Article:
British Airways’ “Club” business class cabins are some of the most extensively reviewed products out there, and the consensus seems pretty simple: it’s not that great. The current “dorm-style” Club World cabin has been panned by everyone and their mother and their Club Europe product is little more than an economy seat with a blocked middle seat and free food.
Located just an hour north of San Francisco and home to more than 100 premium wineries and award-winning olive producers, it’s no wonder Sonoma Valley sees millions of visitors every year. Same goes for its sister region, Napa Valley, where more than 400 wineries await. Together, the two valleys form part of California’s lauded wine country, an oenophile’s dream come true that has become nearly synonymous with “bachelorette party,” “honeymoon,” and “R&R escape.” And while food and drink are surely some of the area’s most prized offerings, there is still plenty for health enthusiasts to do, taste, and see—ensuring the weekend is met with equal parts wellness and wine. Here are some of the best ways to unwind and recharge in one of America’s most beloved destinations.
The Eurowings BEST Premium Economy Class offers an average experience, which is closer to Economy Class than to Business Class. In this extensive review, we’ll explain what you can expect and why you shouldn’t be to excited about flying Eurowings BEST.
Eurowings has a really weird strategy when it comes to long haul flights. The airline is focusing on low-cost operations, but still decided to offer three classes when launching long haul flights.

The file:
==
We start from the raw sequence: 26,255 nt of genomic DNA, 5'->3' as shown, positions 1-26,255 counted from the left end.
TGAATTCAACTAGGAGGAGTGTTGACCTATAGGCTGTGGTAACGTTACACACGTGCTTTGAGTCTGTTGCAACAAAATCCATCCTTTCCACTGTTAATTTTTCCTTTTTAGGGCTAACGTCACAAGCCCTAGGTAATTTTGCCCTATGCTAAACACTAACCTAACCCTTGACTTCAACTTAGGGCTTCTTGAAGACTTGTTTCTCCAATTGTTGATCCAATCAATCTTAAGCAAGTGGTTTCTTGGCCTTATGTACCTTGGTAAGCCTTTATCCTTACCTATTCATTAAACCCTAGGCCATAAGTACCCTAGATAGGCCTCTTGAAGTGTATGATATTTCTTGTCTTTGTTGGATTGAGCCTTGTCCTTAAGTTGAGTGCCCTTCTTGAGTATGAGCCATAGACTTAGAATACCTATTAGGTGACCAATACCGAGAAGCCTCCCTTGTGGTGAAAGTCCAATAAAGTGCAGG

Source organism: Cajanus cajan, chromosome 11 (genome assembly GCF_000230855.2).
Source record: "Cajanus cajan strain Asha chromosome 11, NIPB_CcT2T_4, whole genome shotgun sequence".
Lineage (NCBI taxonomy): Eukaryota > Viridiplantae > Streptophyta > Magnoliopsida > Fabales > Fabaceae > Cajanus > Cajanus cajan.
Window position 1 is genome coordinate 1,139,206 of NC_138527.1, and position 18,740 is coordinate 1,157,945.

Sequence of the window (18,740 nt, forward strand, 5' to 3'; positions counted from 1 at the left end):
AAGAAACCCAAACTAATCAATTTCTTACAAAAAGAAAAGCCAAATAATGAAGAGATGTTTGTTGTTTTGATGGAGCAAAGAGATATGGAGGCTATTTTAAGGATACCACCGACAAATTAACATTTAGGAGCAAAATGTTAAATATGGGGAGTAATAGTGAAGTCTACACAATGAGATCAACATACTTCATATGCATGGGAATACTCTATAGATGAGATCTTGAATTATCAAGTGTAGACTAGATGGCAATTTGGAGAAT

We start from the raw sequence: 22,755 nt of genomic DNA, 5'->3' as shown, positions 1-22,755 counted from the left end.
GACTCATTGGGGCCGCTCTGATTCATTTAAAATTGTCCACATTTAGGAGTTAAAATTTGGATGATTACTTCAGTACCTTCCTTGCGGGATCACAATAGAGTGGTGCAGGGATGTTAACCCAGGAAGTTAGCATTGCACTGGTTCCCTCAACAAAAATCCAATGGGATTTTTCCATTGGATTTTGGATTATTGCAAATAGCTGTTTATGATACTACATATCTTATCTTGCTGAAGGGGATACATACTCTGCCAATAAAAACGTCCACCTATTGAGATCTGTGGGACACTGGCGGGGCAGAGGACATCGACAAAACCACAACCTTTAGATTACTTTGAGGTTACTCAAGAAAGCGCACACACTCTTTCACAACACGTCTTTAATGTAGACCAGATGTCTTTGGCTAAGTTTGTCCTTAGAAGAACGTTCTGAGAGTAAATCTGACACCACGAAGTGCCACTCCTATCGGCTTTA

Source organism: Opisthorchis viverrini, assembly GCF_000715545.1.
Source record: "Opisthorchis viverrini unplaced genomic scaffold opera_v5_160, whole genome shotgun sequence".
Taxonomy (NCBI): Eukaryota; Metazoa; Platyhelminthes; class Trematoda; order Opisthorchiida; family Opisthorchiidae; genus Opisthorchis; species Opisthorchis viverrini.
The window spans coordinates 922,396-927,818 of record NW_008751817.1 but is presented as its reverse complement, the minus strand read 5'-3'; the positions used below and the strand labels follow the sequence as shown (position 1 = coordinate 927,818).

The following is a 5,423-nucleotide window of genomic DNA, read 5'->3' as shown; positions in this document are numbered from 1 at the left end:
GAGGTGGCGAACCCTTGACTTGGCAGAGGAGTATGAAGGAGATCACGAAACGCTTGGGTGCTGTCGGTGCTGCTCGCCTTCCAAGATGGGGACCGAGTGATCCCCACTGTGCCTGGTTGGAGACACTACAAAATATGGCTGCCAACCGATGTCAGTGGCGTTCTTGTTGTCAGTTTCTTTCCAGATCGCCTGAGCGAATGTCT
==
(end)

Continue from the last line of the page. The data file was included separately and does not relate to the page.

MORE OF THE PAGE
- Airplane: Airbus A330
- Cabin Class: Premium Economy (Best)
- Daytime: Afternoon / Evening
- Food: Breakfast / Lunch
- Seat Pitch: 45 Inch (114 Centimeter)
- Seat Width: 17,5 Inch (44 Centimeter)
WestJet’s newest air service, WestJet Link is celebrating carrying more than 195,000 guests in its first year of operation between Calgary and five cities in British Columbia and Alberta. Since its inception last June, WestJet Link has operated over 7,000 flights between WestJet’s home and largest hub in Calgary to Cranbrook, Lethbridge, Lloydminster, Medicine Hat […]
It may not be the moon, but adventurous travelers will soon get an official NASA-sanctioned opportunity to visit space.
Late last week, the space agency announced plans to open the International Space Station up to increased commercial activity starting in 2020. Part of a new strategy to help eventually make the habitable satellite economically sustainable, the move will allow private astronauts the first NASA-approved chance to visit the only place where people currently live off planet, according to the New York Times. But a trip to the literally out-of-this-world vacation spot will come with an appropriately astronomical price tag.
To start with, each visitor will have to reimburse NASA roughly $35,000 per day of their stay. According to a chart obtained by the Verge, that cost breaks down to $22,500 for necessary crew supplies, including food, air and exercise equipment; $11,250 for regenerative life support and toilet facilities, $105 for stowage; $50 per gigabyte of data used and $42 per kilowatt-hour of electricity. Because of this, a month-long stay on ISS would cost just over $1 million.
Of course, room and board is just a small part of the trip’s overall price tag. The biggest cost will be actually getting to and from the station. Private astronauts will have to book a seat onboard a SpaceX or Boeing flight that’s already headed there. That ticket is expected to run $60 million, according to BBC, the same price the two companies charge NASA to “taxi” a fully trained astronaut to ISS.